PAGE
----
Morocco expects economy to grow by 4.5 pct in 2017
Drought in the country slashed cereal harvest to 3.35 MT, down 70 per cent from 2015’s record 11 MT
The Moroccan government expects the country’s gross domestic product to grow 4.5 per cent in 2017, up from less than 2 per cent in 2016 after the worst drought in decades, a government source said on Thursday.
A budget deficit of 3 per cent of GDP is expected, down from 3.5 per cent in 2016, as the country continues to repair its public finances after huge deficits in 2012.
Morocco’s drought slashed its cereal harvest to 3.35 million tonnes, down 70 per cent from 2015’s record 11 million tonnes.
The source said the government has forecast the 4.5 per cent growth in the 2017 national budget, which will be based on a medium cereal crop of 7 million tonnes.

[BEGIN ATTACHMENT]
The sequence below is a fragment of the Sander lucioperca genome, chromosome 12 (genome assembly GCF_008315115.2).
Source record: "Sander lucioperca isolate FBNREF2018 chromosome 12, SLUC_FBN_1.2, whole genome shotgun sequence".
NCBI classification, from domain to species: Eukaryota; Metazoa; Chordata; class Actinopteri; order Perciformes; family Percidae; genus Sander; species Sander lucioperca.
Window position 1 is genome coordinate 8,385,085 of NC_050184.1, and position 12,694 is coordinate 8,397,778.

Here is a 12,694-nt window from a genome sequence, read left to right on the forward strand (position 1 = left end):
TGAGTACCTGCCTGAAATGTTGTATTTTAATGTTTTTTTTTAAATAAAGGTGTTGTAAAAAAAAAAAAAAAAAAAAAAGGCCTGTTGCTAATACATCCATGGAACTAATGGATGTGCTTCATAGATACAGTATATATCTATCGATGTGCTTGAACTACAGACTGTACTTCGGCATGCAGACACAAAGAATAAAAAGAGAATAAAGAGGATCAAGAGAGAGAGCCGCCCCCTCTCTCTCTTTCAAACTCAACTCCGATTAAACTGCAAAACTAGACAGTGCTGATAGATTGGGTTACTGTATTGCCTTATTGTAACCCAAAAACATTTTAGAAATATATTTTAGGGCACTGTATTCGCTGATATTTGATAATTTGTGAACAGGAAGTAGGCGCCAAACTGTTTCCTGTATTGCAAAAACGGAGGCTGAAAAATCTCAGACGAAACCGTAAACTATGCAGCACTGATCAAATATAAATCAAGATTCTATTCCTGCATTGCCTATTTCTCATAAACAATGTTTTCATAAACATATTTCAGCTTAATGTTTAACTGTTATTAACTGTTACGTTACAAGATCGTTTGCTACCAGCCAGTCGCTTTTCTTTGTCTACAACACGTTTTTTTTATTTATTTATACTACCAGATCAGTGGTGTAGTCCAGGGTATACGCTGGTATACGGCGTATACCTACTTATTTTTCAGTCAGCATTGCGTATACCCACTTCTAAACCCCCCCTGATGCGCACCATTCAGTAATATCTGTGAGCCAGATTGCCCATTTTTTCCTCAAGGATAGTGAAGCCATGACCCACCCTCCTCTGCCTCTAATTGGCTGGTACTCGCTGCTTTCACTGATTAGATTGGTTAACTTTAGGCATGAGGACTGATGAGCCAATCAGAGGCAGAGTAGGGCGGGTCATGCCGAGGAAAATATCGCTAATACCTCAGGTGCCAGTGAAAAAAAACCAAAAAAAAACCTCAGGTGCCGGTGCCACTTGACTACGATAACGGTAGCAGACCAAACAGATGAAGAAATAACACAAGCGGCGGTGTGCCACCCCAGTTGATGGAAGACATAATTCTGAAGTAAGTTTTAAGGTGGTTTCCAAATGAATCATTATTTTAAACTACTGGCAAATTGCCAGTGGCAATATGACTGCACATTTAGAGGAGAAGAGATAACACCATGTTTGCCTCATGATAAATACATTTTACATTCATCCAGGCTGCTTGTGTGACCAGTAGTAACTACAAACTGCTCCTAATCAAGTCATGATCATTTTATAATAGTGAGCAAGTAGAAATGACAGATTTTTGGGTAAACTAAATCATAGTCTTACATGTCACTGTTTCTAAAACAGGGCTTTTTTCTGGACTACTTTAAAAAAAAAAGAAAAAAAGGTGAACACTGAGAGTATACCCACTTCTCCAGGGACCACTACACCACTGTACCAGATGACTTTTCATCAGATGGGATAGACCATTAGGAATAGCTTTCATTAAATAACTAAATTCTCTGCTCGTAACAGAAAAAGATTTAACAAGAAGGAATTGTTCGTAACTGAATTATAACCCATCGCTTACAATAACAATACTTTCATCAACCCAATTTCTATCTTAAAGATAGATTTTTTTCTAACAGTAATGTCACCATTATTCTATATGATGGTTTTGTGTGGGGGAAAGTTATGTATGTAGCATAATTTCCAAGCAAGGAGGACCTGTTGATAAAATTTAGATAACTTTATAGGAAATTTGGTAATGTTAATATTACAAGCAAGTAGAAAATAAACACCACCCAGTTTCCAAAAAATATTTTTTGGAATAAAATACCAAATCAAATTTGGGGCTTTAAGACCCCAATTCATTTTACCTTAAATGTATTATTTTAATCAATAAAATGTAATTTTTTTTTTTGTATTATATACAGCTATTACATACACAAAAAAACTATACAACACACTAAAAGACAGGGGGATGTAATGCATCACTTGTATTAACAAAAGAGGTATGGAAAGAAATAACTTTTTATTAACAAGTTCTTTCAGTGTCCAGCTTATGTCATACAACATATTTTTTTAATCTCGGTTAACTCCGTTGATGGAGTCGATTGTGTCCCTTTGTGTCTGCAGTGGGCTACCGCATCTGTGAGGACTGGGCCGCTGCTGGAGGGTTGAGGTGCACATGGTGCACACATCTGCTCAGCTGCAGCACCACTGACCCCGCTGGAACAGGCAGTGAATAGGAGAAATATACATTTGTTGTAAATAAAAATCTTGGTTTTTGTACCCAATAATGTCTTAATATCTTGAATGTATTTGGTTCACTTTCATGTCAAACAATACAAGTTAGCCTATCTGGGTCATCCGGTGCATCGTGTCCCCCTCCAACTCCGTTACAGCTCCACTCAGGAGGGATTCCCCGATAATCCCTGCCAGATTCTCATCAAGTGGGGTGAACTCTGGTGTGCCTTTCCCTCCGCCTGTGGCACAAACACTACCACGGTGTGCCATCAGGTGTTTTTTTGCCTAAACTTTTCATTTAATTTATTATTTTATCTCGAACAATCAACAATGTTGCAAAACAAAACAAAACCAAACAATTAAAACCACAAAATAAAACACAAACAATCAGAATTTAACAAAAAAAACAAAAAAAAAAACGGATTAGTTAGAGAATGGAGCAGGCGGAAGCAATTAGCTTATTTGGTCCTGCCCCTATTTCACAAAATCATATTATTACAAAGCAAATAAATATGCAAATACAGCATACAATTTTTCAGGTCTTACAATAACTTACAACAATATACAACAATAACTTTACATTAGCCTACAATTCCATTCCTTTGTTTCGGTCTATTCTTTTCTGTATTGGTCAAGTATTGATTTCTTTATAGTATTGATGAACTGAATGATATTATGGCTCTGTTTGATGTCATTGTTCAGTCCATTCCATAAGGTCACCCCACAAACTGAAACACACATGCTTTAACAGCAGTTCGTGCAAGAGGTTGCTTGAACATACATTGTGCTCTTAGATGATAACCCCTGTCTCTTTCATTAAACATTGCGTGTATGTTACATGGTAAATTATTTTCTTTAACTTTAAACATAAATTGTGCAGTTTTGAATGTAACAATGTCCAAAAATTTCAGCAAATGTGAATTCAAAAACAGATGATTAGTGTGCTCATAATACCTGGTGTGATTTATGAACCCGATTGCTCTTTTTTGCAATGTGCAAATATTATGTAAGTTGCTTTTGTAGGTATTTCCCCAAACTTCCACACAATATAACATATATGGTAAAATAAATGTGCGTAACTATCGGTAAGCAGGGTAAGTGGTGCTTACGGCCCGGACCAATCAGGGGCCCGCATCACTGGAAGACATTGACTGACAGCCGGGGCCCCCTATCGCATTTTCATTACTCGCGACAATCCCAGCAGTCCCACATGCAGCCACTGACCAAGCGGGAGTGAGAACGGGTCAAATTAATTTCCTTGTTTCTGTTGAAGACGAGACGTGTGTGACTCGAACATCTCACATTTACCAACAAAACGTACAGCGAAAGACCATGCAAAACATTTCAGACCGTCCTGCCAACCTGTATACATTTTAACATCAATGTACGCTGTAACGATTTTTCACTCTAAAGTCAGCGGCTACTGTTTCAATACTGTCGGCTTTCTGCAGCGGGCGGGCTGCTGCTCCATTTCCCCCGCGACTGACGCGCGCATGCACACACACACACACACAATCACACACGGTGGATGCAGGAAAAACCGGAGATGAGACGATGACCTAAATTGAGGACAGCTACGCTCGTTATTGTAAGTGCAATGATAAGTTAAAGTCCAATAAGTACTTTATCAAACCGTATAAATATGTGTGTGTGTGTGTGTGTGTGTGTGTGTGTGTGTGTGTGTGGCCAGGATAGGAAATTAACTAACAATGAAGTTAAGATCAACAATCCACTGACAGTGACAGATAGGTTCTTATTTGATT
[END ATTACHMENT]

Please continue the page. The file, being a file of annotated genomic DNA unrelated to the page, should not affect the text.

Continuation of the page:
The source declined to be named because the figures will come out officially in the draft of next year’s budget.
Agriculture accounts for about 15 per cent of Morocco’s economy and is the country’s biggest employer, accounting for nearly 35 per cent its workforce, although the majority of cereal-planted areas are small properties owned by subsistence farmers.
Morocco’s central bank expects the economy to grow 1.2 per cent in 2016, slowing sharply from 4.4 per cent in 2015.
Morocco has done more than most North African countries to make painful changes required by international lenders to curb deficits, such as ending fuel subsidies and freezing public- sector hiring. The government still controls the prices of soft wheat and cooking gas.